Connect to share and comment
2010’s scams outdo past decades put together. Two pristine Indian reputations take a beating. Rights activist jailed for sedition. India amidst an onion crisis. Mobile subscriptions boom. Space program suffers setback. And, who’s hotter - Munni or Sheila?
Top News: The year gone by can authoritatively be described India’s Year of Scandals. There was the telecom scam, widely referred to as the 2G scam. Before that was the Commonwealth Games scam, termed the CWG scam. Prior to that was the Adarsh scam, a housing swindle involving the high and mighty in bureaucracy and politics in Mumbai. Then the banking scam, the mining scam and so on. The list is as long as also the process of pinning down the guilty. The upshot: India’s frayed brand image. The Federation of Indian Chambers of Commerce & Industry, a leading Indian industry body, said the acts of corruption had endangered India’s brand and growth story. Here’s something for the statistically minded: the extent of corruption in the 2G scam, some $40 billion, outdid all the past scams in post-independence India.
The year ended on a low note for two seemingly unassailable Indians, both embroiled in the 2G scam tapes: Prime Minister Manmohan Singh’s upright, squeaky clean image took a beating after it became public that he had dawdled instead of assertively acting against his tainted Telecom Minister Andimuthu Raja in the 2G scam. One of India’s best-known industrialists Ratan Tata, who heads the mega-business empire Tatas, was heard discussing the telecom minister with a lobbyist in a leaked tape. Tata appealed to the Supreme Court to block further release of taped conversations saying it was an intrusion of his privacy.
A district court in central India found human rights activist Binayak Sen guilty of sedition and sent him to prison for life, shocking social activists. Sen along with two others was found guilty of colluding with the feared, militant Maoists to establish a network to fight the state. Amnesty International described the trial as violating international fair-trial standards and the sentence as harsh. Sen has never been directly charged with any act of violence.
Money: The country is in the throes of a great onion crisis, with prices of the vegetable doubling to nearly $2 a kilogram in a country where about two-thirds of Indians live on $1 a day. Newspapers had a field day with headlines that went, “Crying Onion tears,” “The Great Onion Robbery,” and “Ever had a Biryani without Onions.” In the past, rising prices for the bulbous vegetable have felled governments. The defensive government scurried about banning exports and bringing in onions from neighboring rival Pakistan. Soaring onion prices point to a more serious story: food inflation has risen by over 12 percent in 2010. Spiking inflation rates have added to the political pressure on Singh's government, already down because of so many scandals.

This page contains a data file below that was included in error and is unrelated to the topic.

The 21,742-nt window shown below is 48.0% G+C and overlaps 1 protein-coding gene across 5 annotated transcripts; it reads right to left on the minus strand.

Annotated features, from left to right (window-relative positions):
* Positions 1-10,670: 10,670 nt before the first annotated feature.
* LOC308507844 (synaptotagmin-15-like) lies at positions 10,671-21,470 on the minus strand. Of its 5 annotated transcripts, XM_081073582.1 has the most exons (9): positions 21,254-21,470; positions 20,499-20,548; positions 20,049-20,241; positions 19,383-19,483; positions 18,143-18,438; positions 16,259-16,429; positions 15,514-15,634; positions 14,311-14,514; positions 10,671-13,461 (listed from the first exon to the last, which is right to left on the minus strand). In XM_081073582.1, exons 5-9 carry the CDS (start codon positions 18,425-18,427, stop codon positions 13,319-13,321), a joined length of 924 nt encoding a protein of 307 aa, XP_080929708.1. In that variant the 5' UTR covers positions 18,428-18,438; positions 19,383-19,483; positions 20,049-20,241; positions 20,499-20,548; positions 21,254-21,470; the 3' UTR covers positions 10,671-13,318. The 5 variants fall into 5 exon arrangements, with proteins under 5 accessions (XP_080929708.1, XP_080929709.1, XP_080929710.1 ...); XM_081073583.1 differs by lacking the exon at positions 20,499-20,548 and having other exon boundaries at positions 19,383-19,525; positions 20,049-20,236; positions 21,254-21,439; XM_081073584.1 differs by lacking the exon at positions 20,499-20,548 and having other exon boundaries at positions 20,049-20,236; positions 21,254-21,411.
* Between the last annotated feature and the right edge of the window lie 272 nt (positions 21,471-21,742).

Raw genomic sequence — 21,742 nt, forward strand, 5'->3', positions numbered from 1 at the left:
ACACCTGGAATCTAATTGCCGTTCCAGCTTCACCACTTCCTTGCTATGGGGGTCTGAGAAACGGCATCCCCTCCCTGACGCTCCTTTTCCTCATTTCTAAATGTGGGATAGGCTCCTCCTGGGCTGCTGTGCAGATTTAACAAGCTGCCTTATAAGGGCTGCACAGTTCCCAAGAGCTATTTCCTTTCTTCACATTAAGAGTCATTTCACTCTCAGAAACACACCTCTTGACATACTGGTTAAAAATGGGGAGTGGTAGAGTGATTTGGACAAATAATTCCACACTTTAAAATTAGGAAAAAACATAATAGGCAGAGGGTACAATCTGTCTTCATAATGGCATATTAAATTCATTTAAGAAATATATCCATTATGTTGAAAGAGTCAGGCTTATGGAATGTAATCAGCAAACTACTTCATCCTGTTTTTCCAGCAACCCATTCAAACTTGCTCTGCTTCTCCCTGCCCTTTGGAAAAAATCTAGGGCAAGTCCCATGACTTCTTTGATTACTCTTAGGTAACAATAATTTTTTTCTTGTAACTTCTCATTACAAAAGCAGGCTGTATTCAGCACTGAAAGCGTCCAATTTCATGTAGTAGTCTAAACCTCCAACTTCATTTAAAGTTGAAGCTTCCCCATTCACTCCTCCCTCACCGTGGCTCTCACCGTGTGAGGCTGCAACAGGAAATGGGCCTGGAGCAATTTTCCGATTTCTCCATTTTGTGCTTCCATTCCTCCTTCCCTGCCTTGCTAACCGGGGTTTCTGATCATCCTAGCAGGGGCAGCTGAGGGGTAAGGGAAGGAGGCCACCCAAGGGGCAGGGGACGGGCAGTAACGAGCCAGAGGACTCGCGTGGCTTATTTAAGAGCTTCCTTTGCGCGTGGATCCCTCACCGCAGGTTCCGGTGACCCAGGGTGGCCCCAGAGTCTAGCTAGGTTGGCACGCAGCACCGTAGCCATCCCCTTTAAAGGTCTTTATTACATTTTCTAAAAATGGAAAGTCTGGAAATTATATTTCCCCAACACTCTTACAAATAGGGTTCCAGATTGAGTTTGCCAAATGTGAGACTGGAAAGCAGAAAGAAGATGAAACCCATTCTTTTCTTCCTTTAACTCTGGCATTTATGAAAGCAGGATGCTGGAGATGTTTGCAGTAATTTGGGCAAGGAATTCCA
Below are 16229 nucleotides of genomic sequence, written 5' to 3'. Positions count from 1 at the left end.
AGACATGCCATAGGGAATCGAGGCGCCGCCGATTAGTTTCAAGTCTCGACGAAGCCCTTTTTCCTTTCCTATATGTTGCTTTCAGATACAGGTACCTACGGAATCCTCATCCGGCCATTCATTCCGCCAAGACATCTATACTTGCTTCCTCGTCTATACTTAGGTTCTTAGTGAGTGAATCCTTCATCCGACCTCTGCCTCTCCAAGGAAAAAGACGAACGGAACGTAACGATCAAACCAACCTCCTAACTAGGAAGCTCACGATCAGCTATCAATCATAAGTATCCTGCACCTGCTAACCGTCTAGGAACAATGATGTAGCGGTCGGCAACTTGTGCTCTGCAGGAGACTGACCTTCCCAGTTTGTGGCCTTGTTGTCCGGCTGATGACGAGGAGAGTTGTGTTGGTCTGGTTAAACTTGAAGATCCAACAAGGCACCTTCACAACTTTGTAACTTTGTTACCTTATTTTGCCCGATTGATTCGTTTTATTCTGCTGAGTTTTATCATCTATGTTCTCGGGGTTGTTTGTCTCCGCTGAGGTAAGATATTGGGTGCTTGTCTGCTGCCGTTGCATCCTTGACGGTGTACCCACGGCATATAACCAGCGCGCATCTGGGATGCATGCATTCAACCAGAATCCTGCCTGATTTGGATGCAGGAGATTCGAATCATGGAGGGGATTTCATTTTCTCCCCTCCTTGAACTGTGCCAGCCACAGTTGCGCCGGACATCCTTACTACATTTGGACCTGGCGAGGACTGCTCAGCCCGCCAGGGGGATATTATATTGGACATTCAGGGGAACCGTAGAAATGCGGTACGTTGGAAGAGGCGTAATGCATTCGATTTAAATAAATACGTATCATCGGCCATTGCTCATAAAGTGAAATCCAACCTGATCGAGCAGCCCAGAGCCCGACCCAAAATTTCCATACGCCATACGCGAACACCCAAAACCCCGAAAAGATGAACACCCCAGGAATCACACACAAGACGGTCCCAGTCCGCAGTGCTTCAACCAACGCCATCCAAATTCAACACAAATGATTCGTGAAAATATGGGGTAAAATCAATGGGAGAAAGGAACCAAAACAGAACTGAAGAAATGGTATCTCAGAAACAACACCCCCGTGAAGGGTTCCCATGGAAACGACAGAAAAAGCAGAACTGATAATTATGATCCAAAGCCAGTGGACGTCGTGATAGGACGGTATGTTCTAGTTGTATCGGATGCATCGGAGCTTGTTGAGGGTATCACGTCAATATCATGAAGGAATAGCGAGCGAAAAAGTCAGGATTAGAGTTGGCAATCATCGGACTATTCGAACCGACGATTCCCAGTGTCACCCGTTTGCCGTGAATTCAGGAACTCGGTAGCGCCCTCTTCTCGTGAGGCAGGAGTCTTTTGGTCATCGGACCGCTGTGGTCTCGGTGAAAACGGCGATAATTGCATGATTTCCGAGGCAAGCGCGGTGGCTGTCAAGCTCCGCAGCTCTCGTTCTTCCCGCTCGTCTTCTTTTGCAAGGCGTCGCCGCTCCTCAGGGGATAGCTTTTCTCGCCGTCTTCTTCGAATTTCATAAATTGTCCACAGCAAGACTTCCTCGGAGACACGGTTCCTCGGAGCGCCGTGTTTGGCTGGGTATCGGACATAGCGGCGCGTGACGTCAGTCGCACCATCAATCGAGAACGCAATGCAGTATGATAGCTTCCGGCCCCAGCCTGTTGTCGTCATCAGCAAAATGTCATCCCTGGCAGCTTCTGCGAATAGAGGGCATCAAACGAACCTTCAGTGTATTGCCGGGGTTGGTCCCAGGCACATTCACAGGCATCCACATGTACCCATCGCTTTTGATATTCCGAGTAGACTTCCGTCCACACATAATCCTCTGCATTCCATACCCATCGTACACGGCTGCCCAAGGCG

India’s tele-density touched 62.51 percent by the end of October, as the country added 18.98 new subscribers to the network. The total number of connections is now 706.69 million, according to the Telecom Regulatory Authority of India. That means more pesky calls and spam texts. Wireline connections, however, are declining dramatically in the country.
India’s vaunted space program suffered a setback during Christmas weekend after a communications satellite strayed off course just after lift-off and exploded. Television cameras captured the rocket enveloped in black smoke just after it launched at a location near India’s southeastern city of Chennai. India’s ambitious, low-cost space program is the nation’s pride. The space organization plans is readying manned missions including a voyage to land an Indian on the Moon in 2016.
Elsewhere: Munni and Sheila, two popular Indian names, are being shunned by Indian women after two raunchy Bollywood tracks busted music charts. 2010’s hottest songs, "Munni Badnaam Hui" and "Sheila ki Jawani" have made the lives of women with the same names difficult, prompting name changes and court cases. Some social activists have called for banning the two songs, saying they are cheap and vulgar, and cater to voyeurs. Bollywood songs are part of the country’s pop culture, played widely in public transport, weddings, pubs and election rallies. The wider debate in India currently is which of the two songs is more popular.